Shannon McKeen

Shannon McKeen

Professor of the Practice
Executive Director, Center for Analytics Impact
School of Business

Courses: Business Analytics Practicum


What do you teach and how have you been thinking about artificial intelligence in the context of those courses?

I am excited by the opportunity to scale up feedback, reflection, and tutoring for my course. I mostly work in an experiential learning course where students are put in teams and assigned a business problem with an external stakeholder. With 27 teams individualized feedback is challenging. Using AI I can provide exercises and examples that better meet each student’s and each team’s needs.


I used ChatGPT 3.5 to help my students learn about themselves and work better in teams. I wrote a prompt so the AI would act as a virtual Strengths Finder coach to facilitate a team-building exercise. The goal was to help students understand their individual strengths, as identified through the Strengths Finder tool, and explore how these differences could affect team effectiveness. The prompt asked each student to share their unique strengths from the assessment one at a time. The AI would report on potential advantages and cautions for that profile to be on a team. The AI asked the student to comment on the AI’s observations, including asking them which strengths surprised them the most or least to know about themselves.

Once everybody shared their strengths, the AI had the team discuss how all their strengths could be useful or challenging as a team. The AI then shared some ideas about potential benefits or problems it could see happening based on their strengths mixes. Finally, the AI prompted the team to brainstorm how they could use their strengths to benefit the team and avoid pitfalls their weaknesses might cause.

In addition to the above, my expectations for class assignments have increased. My course is about how to apply the tools students are learning, so using AI to complement what they already know to better apply the tools and techniques makes for a better experience for them and more value to the client.


The prompt provided many benefits including the students thought it was cool using this AI. They seemed to really get into the activity and think about how they can use their strengths. Also, it provided scale advantages because with 27 teams it would not have been possible for me to give each team personal attention.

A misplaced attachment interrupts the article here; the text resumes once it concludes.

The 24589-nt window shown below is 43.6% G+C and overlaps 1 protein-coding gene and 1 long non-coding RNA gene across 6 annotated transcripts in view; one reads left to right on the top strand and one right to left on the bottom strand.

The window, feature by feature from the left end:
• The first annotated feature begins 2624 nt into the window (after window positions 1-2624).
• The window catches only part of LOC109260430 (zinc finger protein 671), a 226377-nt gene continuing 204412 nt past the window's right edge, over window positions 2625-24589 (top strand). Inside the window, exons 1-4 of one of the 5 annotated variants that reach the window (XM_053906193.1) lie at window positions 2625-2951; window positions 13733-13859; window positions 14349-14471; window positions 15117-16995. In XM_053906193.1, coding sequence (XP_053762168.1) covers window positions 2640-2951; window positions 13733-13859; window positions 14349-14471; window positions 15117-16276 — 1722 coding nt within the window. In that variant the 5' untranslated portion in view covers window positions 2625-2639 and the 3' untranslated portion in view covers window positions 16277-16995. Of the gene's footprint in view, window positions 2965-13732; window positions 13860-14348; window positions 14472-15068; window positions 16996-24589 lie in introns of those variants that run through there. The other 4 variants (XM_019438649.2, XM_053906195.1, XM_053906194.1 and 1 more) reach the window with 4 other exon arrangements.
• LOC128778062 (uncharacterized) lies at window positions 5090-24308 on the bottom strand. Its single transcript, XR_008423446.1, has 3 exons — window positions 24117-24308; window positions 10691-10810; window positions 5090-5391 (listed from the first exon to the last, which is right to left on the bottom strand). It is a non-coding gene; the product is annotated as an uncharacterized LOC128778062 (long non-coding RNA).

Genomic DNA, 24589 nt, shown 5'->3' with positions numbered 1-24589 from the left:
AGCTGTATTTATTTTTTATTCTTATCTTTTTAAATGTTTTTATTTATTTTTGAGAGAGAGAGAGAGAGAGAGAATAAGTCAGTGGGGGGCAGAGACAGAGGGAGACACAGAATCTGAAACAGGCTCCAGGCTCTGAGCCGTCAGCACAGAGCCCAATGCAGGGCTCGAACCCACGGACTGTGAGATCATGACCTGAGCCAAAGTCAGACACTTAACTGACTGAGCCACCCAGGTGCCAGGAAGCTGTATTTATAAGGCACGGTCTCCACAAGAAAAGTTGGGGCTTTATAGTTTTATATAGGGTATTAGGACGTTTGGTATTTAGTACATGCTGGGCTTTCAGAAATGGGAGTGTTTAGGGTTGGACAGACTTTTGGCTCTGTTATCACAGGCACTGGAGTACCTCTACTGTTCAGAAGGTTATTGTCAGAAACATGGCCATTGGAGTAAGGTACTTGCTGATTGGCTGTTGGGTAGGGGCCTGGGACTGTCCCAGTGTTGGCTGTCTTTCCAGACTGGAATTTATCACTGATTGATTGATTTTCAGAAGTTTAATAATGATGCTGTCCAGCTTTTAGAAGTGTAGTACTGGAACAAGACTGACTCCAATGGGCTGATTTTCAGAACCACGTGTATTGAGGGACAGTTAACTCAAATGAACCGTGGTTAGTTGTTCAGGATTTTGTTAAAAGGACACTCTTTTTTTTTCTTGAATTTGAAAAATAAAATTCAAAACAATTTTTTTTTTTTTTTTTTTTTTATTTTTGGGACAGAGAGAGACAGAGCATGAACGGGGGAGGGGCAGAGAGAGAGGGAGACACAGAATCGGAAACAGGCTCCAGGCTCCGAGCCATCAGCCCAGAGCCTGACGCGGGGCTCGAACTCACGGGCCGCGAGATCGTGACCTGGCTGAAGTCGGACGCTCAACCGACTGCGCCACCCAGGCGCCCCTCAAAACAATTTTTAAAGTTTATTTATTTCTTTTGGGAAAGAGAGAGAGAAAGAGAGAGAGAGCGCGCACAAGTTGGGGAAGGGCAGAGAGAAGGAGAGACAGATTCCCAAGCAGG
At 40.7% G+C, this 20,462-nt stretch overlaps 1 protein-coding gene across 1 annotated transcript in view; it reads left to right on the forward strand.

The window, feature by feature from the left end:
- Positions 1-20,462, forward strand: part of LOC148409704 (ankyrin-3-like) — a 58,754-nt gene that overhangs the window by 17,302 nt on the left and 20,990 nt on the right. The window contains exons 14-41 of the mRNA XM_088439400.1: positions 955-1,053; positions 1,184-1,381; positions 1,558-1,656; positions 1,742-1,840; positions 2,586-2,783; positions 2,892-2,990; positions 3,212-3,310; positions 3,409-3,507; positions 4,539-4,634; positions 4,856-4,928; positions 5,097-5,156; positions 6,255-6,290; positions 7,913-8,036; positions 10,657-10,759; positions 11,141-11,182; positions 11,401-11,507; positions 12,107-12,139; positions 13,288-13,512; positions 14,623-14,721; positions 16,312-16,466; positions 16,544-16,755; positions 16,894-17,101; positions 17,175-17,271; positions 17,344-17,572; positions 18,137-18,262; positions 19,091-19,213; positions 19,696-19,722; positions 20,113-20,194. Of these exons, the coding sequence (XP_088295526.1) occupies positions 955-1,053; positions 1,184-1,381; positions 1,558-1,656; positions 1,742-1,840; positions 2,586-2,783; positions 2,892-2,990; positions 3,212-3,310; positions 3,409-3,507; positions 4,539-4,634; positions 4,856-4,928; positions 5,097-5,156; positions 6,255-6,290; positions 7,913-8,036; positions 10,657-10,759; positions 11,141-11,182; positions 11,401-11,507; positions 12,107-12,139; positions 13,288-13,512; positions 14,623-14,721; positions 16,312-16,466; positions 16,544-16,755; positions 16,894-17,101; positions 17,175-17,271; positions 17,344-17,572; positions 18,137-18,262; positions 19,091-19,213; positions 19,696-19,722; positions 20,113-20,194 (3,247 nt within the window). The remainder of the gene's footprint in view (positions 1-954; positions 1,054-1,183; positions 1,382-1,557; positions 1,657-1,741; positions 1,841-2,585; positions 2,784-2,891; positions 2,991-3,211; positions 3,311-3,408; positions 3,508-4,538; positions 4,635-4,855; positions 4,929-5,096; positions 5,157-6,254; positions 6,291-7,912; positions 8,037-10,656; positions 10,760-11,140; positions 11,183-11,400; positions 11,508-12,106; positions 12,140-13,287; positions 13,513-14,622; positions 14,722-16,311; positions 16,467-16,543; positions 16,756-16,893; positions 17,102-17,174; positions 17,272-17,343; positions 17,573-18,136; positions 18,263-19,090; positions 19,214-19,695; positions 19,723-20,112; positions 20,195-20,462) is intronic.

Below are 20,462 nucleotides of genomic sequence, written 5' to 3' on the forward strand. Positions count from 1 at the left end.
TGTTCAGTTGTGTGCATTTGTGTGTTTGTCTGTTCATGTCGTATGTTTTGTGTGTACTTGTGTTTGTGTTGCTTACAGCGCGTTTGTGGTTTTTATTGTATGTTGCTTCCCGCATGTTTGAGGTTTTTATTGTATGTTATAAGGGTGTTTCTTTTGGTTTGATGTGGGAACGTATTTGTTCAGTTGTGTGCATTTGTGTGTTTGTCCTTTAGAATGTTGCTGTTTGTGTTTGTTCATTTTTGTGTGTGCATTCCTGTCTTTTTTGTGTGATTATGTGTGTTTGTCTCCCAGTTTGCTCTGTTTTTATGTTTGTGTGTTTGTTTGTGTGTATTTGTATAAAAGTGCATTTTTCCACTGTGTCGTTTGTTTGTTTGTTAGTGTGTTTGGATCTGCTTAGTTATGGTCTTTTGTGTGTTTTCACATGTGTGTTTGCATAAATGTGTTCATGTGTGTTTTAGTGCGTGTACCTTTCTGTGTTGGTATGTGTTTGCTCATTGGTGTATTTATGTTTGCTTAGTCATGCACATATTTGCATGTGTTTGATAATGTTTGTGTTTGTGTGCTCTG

The response has not been as great as I would have expected. Students seem hesitant to use the tools. I am trying to probe why. It could be the stigma of using AI, or they are uncertain what is acceptable because requirements are different for different classes, or they might be resistant to change.

If you are familiar with the 5 stages of technology adoptions, the first two stages (innovators and early adopters) experience glitches, fits and starts, and limited support but soldier through to get the benefit. Fewer of my students are in these first two stages. It appears more of my students are in the early or late majority stages of waiting for peer validation, proof of success, and frictionless use than I had expected.

Lessons Learned

This AI-assisted exercise allowed students to engage in meaningful discussions, gain self-awareness regarding their strengths, and develop strategies for effective teamwork. It also demonstrated how AI can enhance the learning experience by providing expertise and structure to complex group activities.

I would encourage more direction on specific use cases and more scaffolding for students to see the benefit.

Disciplinary Insights

I teach Analytics. AI is all about analytics and data. I heard someone say AI is analytics at speed and scale. Providing enough knowledge of how Generative AI and AI works can give students a level of comfort for using it and, I hope, enough knowledge to use it correctly and wisely.